• Monitoring requirements to now take into account recent advancements in technology, including next generation network and endpoint detection tools. Requirements will also be more accommodating for services like cloud hosting, which we see more and more merchants moving towards.
  • Greater testing frequency for critical controls, potentially incorporating requirements from the Designated Entities Supplemental Validation (DESV) that are typically only required for organizations that process large volumes of payment data or have experienced a data breach. The DESV was created to help ensure ongoing compliance and security throughout the year, and build practices into the organization’s “business as usual” so including some of these requirements in the full PCI DSS makes good sense. (Note: If you need any more proof why this is important, check out Verizon’s recent Payment Card Security Report, in which over 50% of organizations that attested PCI compliance failed to pass their compliance status halfway through the year.)
  • New requirements asking organizations to verify their PCI DSS scope, and ensure accuracy and completeness of their cardholder data environment (CDE).
  • Updates to the annual risk assessment requirement to provide greater clarity and guidance, and help organizations come out of their assessments with a more useful risk analysis.
  • Additions to security awareness training requirements for end users to include best practices for preventing phishing and social engineering. (Note: According to the 2019 Verizon Data Breach Investigations Report, phishing was the primary weapon in almost a third of all data breaches…ongoing employee awareness is key!)
  • Additional requirements for service providers (and how you monitor them). Did you know that third-party involvement increases the overall cost of a data breach per record by 10%?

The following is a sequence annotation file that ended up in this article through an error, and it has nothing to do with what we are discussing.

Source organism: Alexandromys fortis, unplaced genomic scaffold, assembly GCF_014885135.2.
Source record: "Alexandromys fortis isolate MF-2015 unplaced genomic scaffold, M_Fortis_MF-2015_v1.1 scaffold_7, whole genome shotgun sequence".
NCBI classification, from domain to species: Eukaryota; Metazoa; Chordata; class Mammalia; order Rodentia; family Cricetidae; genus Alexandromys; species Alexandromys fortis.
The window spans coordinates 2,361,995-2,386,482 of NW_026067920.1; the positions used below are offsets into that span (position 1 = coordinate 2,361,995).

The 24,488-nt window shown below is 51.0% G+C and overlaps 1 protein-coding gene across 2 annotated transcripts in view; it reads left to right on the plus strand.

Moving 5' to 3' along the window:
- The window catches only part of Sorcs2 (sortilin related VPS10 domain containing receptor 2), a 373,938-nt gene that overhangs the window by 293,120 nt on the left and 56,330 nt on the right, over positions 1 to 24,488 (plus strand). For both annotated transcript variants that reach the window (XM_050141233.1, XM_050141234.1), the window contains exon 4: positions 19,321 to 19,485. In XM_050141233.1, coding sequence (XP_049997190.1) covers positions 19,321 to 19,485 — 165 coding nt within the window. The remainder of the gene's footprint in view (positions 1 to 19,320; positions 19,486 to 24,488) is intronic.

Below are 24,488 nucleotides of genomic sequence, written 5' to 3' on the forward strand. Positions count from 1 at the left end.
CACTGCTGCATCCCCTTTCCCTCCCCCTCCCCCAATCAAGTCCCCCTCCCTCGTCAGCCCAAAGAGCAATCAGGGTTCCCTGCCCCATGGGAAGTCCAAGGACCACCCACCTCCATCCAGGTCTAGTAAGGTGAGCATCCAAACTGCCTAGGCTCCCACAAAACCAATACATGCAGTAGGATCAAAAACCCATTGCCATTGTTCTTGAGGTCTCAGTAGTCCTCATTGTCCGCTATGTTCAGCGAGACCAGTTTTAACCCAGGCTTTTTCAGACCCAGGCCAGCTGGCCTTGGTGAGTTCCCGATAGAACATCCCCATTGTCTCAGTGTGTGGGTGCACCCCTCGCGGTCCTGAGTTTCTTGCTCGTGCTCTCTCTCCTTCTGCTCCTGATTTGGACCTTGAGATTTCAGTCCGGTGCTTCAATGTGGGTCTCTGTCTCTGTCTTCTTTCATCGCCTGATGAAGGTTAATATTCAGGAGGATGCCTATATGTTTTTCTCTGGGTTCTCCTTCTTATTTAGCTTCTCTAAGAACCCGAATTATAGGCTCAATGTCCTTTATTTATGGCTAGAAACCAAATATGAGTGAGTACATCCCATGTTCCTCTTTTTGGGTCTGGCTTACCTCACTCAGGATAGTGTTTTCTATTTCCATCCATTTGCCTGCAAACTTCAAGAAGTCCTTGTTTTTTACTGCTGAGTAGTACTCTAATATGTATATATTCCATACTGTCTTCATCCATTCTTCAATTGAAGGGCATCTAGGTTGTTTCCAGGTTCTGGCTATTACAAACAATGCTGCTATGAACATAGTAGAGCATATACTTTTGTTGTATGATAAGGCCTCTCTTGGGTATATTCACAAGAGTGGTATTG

Finally, one of the most significant updates to PCI DSS v4.0 is the increased flexibility in how organizations report their compliance status to their acquiring banks and an alternative method for doing so. Organizations will now have two options:

The first, the Defined Implementation Approach, is the traditional method in which organizations use the SAQs to assess and report their compliance. The second method, the Customized Implementation Approach, is more flexible but requires the organization demonstrate their understanding of the intent of each requirement and detail how existing security controls achieve the required end result. Similar to what we previously knew as compensating controls, this new method will be more for organizations who are using innovative technologies and have a mature cybersecurity program. However, unlike compensating controls, this customized validation will not require a business or technical justification for using alternative methods, as the requirements will now be outcome-based. Organizations can choose to report their compliance via one of these two options or use a blended approach in which they determine the appropriate method per requirement.